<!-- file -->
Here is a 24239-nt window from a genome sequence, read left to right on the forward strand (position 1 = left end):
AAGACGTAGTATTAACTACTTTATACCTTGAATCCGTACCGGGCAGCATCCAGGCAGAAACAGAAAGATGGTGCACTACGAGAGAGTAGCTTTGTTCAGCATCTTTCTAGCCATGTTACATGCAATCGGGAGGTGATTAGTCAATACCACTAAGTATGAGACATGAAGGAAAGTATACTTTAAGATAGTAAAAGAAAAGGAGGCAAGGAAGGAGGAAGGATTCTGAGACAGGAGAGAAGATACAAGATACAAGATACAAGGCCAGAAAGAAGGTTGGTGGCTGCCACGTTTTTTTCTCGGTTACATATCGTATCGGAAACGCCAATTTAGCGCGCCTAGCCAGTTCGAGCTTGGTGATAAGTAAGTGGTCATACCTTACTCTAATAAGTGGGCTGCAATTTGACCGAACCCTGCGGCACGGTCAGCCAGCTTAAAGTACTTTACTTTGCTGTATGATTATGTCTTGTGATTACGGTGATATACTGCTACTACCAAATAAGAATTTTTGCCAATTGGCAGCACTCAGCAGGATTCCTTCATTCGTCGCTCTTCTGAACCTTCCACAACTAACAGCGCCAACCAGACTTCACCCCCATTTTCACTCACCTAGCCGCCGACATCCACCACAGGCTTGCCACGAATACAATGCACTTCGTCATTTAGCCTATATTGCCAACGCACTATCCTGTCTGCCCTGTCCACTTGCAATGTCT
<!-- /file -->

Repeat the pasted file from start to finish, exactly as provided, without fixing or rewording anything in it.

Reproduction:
Here is a 24239-nt window from a genome sequence, read left to right on the forward strand (position 1 = left end):
AAGACGTAGTATTAACTACTTTATACCTTGAATCCGTACCGGGCAGCATCCAGGCAGAAACAGAAAGATGGTGCACTACGAGAGAGTAGCTTTGTTCAGCATCTTTCTAGCCATGTTACATGCAATCGGGAGGTGATTAGTCAATACCACTAAGTATGAGACATGAAGGAAAGTATACTTTAAGATAGTAAAAGAAAAGGAGGCAAGGAAGGAGGAAGGATTCTGAGACAGGAGAGAAGATACAAGATACAAGATACAAGGCCAGAAAGAAGGTTGGTGGCTGCCACGTTTTTTTCTCGGTTACATATCGTATCGGAAACGCCAATTTAGCGCGCCTAGCCAGTTCGAGCTTGGTGATAAGTAAGTGGTCATACCTTACTCTAATAAGTGGGCTGCAATTTGACCGAACCCTGCGGCACGGTCAGCCAGCTTAAAGTACTTTACTTTGCTGTATGATTATGTCTTGTGATTACGGTGATATACTGCTACTACCAAATAAGAATTTTTGCCAATTGGCAGCACTCAGCAGGATTCCTTCATTCGTCGCTCTTCTGAACCTTCCACAACTAACAGCGCCAACCAGACTTCACCCCCATTTTCACTCACCTAGCCGCCGACATCCACCACAGGCTTGCCACGAATACAATGCACTTCGTCATTTAGCCTATATTGCCAACGCACTATCCTGTCTGCCCTGTCCACTTGCAATGTCT